January 18, 2017 | Elly, Exhibitions Developer, Science Museum

When Ebola hit west Africa in 2013 there was no vaccine, so scientists had to work quickly to produce one. Although there were experimental vaccines, they hadn't been tested on humans yet. This used up valuable time.

Now, a new initiative has been launched to pre-emptively produce, test and stockpile vaccines in advance of potential outbreaks. It sounds like an obvious plan, but it's a big change to connect early experimental work with testing in humans before a need is there.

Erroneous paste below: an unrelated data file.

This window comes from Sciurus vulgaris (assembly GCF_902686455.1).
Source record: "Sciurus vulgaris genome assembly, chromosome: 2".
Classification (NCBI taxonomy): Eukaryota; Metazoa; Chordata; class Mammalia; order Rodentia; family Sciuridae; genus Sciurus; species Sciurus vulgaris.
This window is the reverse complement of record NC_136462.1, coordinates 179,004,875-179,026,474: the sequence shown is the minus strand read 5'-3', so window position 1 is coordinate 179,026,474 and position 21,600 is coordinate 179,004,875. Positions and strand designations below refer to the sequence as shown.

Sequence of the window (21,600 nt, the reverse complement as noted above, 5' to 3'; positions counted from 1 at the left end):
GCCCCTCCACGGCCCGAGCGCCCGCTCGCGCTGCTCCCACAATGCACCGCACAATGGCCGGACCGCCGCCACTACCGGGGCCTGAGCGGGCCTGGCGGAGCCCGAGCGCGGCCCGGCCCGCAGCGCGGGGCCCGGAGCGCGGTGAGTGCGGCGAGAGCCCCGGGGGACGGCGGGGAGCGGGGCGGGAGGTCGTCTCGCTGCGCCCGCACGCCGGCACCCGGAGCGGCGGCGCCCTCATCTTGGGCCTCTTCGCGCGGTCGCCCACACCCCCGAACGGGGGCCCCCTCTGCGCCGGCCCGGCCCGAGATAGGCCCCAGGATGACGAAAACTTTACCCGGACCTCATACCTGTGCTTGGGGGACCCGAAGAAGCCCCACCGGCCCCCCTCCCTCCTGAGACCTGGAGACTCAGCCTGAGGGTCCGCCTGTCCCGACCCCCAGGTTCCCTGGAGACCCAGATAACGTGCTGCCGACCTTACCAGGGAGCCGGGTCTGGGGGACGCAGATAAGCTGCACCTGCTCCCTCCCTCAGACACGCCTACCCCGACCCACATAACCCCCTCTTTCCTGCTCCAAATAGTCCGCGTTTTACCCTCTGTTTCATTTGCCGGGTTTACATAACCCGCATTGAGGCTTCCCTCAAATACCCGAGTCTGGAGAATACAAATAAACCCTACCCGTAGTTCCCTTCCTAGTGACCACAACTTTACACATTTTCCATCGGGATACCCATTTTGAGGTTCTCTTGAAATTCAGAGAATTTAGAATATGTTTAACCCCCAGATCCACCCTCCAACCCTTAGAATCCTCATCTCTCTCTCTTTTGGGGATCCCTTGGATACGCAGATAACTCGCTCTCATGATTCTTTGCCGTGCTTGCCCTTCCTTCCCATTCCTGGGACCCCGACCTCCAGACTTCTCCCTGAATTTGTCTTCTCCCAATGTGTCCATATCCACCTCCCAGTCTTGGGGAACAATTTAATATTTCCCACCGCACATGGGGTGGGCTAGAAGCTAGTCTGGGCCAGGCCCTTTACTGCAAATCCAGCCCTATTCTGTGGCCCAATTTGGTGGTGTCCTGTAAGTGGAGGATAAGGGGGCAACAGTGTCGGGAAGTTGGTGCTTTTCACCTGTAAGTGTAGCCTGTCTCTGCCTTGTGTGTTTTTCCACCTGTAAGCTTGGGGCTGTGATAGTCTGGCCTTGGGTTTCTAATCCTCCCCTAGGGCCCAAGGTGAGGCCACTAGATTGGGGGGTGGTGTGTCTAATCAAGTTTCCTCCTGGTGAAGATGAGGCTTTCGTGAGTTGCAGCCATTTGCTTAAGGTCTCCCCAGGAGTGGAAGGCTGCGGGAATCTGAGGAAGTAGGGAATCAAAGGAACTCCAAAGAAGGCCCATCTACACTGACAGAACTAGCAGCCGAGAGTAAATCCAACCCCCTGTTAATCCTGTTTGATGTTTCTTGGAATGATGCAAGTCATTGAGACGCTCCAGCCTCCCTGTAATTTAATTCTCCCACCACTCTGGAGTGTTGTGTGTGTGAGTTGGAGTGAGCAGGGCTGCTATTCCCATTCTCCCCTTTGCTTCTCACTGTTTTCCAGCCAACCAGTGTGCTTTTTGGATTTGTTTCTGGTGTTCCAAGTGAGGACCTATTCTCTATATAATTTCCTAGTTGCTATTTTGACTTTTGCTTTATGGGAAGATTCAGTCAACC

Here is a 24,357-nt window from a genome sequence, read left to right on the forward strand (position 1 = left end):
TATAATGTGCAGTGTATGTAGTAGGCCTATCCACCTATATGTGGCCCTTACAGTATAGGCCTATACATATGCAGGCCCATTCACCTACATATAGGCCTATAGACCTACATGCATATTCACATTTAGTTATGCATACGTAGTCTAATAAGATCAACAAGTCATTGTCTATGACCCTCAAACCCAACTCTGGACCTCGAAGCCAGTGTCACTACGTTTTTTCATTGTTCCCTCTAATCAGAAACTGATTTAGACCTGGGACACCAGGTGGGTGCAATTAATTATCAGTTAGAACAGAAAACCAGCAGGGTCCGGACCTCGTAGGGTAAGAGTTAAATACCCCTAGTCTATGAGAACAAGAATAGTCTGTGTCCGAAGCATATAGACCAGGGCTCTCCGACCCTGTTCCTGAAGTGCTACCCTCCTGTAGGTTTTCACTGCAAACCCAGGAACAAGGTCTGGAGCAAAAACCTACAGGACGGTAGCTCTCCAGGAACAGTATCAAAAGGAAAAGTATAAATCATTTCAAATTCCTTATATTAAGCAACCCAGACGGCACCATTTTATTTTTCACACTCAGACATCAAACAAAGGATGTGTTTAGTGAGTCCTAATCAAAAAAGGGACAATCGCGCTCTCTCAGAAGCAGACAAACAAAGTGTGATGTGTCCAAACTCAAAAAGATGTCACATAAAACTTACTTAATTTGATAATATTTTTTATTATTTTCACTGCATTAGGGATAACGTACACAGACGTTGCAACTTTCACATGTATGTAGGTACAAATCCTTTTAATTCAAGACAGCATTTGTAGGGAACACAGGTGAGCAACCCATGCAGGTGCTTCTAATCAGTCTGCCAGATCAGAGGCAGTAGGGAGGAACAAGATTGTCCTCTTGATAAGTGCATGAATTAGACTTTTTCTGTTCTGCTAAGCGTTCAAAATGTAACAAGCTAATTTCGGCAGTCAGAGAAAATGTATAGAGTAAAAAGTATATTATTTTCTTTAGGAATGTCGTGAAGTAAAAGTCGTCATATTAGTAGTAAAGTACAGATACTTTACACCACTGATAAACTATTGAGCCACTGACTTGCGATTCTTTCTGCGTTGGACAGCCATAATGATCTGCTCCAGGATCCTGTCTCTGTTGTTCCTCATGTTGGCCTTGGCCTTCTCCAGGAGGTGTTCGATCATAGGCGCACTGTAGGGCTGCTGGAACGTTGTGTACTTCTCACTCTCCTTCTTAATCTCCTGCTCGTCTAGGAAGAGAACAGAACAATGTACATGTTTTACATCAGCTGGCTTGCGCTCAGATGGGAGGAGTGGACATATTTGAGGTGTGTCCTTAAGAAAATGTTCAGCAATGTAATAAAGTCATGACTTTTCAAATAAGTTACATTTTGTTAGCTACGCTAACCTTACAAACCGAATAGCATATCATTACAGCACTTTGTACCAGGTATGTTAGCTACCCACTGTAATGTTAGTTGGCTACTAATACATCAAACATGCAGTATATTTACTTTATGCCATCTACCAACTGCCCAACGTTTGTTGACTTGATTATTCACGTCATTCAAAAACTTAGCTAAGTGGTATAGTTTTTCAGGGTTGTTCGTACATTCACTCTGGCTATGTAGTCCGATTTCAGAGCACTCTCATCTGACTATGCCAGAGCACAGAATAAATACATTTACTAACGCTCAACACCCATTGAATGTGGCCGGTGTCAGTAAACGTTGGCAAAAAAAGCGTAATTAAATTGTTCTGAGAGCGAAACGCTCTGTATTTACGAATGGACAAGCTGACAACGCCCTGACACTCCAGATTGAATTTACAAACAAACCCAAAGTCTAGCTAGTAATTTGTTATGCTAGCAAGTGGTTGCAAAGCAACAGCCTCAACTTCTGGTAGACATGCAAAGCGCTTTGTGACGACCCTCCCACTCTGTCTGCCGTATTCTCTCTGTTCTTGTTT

I think this is a great idea to save lives and work more cooperatively to do good in the world.


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Should we stockpile vaccines for potential outbreaks?


The first vaccines of the new initiative will tackle Middle East respiratory syndrome (MERS) and Lassa fever.


Image: Flickr/CDC Global

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